A narrow path led between old water courses.  Dazzlingly green algae lay atop mill ponds.  Ubiquitous pink balsam surrounded the edge. Elongated houses reflected deep in the water. Approaching the old paper mill, we failed to see a way to get nearer and continued on the ‘permissive path’.  The small steps were almost completely obliterated by brambles necessitating care to avoid a mishap.  At the top, a sign suggested the path was maintained but not for some time I’d wager, given their unkempt condition.

StalkingBack on Cragg Road, we wondered if it was possible to get back down to the brook at some point but gates and signs suggested private land only.  We continued on tarmac and were surprised to see a heron standing in a field.  At the entrance to Broadhead Clough the brook disappeared beneath the road.  We took a refreshment break on a convenient bench. Nearer Mytholmroyd, we spotted a footpath sign and crossed to the ice cream factory.

A concrete bridge led into a shadowy yard, beyond which a path led into a decidedly eerie thicket.  I was not keen to investigate.  Instead, we opted to return home via Nest Lane and Park Lane.

Two spots of rain fell.  Ah!  I thought, just as well I brought my mac!  Then it promptly stopped again.  It was not until later that the weather really turned and I reflected that we had timed the outing perfectly.

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Evergreen 2

Woodland Mist

Mistical 1

As the mild weather continued well into November, we enjoyed a mid-week stroll.  We planned to catch a bus up to Colden for lunch at May’s but missed one by minutes.  With a short window of afternoon sun, we bought pasties from the local bakers and strode rapidly towards town.  I remarked we were going at a fair lick considering we had no aim in mind.  I suggested going to Hareshaw Wood and we made our way up to Salem Fields.  After crossing Foster Mill Bridge, we climbed the large cobbled steps and paused by the majestic sycamore to contemplate the glorious sunny scene.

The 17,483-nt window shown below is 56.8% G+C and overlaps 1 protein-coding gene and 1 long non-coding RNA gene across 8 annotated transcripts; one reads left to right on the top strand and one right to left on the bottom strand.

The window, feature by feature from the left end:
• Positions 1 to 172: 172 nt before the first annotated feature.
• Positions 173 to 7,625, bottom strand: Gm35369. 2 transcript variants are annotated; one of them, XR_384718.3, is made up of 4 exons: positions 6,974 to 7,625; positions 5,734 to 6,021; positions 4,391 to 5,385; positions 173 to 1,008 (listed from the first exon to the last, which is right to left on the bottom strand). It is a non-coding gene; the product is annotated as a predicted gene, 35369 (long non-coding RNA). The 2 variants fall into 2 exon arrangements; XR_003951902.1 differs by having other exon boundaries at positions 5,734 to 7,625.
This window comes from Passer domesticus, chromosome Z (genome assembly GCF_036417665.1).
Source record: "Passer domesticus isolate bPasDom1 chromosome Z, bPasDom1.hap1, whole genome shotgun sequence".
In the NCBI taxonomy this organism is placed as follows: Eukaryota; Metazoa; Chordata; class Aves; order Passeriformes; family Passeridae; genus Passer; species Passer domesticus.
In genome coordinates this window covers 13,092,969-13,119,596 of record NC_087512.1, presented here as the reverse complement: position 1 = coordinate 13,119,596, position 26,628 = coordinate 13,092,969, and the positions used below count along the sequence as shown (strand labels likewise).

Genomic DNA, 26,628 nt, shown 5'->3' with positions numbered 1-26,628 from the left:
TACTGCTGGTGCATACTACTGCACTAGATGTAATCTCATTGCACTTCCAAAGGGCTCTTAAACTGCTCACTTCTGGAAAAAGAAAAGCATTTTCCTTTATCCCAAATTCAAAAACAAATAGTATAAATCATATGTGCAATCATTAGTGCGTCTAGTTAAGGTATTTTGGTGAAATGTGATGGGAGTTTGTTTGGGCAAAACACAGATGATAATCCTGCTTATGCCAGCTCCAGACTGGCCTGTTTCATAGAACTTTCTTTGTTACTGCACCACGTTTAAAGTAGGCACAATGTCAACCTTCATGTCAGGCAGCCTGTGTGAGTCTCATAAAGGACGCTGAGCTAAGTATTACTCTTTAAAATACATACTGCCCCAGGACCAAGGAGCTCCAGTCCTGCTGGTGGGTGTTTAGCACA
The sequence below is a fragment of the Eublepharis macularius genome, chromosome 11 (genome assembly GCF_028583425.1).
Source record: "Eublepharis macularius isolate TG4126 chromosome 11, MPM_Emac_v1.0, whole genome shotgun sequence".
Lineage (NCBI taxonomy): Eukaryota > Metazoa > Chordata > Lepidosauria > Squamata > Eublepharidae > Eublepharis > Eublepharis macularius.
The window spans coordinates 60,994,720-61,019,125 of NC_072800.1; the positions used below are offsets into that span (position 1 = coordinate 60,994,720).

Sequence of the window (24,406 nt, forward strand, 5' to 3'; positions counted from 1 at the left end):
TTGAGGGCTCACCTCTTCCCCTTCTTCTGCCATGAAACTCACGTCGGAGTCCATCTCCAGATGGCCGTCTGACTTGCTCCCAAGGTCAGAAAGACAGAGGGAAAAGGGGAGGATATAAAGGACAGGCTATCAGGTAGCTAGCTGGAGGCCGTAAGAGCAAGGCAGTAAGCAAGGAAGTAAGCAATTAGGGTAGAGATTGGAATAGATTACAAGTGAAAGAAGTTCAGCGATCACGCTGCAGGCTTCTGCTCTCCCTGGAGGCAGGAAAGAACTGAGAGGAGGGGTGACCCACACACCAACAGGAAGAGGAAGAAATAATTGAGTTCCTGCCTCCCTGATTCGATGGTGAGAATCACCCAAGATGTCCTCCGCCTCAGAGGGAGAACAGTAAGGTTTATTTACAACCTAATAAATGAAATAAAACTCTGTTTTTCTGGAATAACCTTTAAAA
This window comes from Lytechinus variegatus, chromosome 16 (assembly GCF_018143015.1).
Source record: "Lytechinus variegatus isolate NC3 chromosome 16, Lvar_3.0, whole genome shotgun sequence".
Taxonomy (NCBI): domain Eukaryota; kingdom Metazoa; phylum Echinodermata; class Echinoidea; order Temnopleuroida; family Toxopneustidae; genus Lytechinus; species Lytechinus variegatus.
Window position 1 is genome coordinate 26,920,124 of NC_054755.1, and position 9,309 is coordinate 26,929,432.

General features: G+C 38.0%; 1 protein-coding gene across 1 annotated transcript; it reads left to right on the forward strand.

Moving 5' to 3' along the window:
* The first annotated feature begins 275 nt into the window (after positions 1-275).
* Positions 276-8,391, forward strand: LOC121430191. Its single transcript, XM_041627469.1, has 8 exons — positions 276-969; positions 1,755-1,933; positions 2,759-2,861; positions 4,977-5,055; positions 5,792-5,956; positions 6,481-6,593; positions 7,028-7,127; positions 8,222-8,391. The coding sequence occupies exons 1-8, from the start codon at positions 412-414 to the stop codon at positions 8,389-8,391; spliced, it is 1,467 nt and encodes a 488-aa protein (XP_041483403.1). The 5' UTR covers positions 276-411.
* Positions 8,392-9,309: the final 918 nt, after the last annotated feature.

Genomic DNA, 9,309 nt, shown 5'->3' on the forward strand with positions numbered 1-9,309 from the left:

Majestic 2A friend descended the steps towards us and stopped for a chat.  She asked if we were going to Heptonstall.  I replied that we had no definite plans but “’All roads lead to Heptonstall’ (as it says in my book)”.

She laughed, and invited us to call in for a cuppa next time we ended a walk there.

We turned right at the top to pass through Hollins.  A rustling sound near my feet did not alarm me at first, assuming it was my boots treading fallen leaves. However, the noise did not match my pace.  I looked down to find a daft dog sniffing at my heels, threatening to jump onto me.  The owner seemed oblivious: strolling some paces back, busy gassing on her phone.  I shouted repeatedly at the mutt until the owner overheard and called the animal off.

Leaves with drops

We chose to go upwards through the wood which we rarely do.  Interesting colours strew the path, with lichens and fungi dotted amongst the autumn foliage, some sprinkled with perfectly round dewdrops.

At the top, we crossed Lee Wood Road and looked for the gap on the other side.  Having thought we had spotted it, we made our way up worn shallow steps barely discernible beneath a thick carpet of brown leaves, indicating an ancient route.  We crossed the road to continue, where more worn steps and a crumbling waymarker post gave further clues to its history.  Hesitating briefly as it was not Tinker Bank Lane as we had expected, we reasoned that it must be nearby.

Tiny mushroomsI found the last part of steep climb very hard work.  We caught our breath near the top where a fowl enclosure stood to our right.  Disgruntled geese flapped their wings, perturbed by our presence.  Tiny orange mushrooms grew in a clump from a hollow in a tree.  A wooden signpost gave directions to various locales from which I guessed we had somehow come up a parallel path to Tinker Bank Lane.  This assumption was confirmed as we made the last bit of the climb alongside the octagonal chapel.

Yellow sign

Now in Heptonstall (which, as I pointed out to our friend earlier, was inevitable), we continued along Northfield.

An almost blank yellow sign amused us with only the word ‘Please’ discernible, albeit faded.  We guessed it had once warned against parking before the letters had peeled off.

Over in the churchyard we sought a patch of sunlight to sit in and settled on the church steps facing south.  After eating my pasty, I foraged for interesting leaves that had collected round the Victorian gravestones.

With only an hour till dusk, we made a quick return via Eaves Wood.  At ‘photographer’s corner’, the Stoodley Pike monument and wind turbines rose from a blanket of grey, topped by artily-arranged lenticular clouds.  We joked about the ‘mistical valley’ (which became the subject for the next Monday Morning haigai.  Descending the steps at Hell Hole Rocks, a man waited at the bottom and asked us if he was on the right track for Heptonstall.  I confirmed that he was.  Further down, we watched squirrels scampering amidst the tree branches, gathering nuts.  My wildlife photography proved as pathetic as ever!  Back home, I felt pleased that we had got out for some fresh air and exercise, in spite of my extreme tiredness and achy legs necessitating a lie down.

Squirrel 2

Note:

i. https://mondaymorninghaiga.wordpress.com/2018/11/19/mistical-valley/

More photos at: https://1drv.ms/f/s!AjkK19zVvfQti5UdBvKs2GfEYdikRA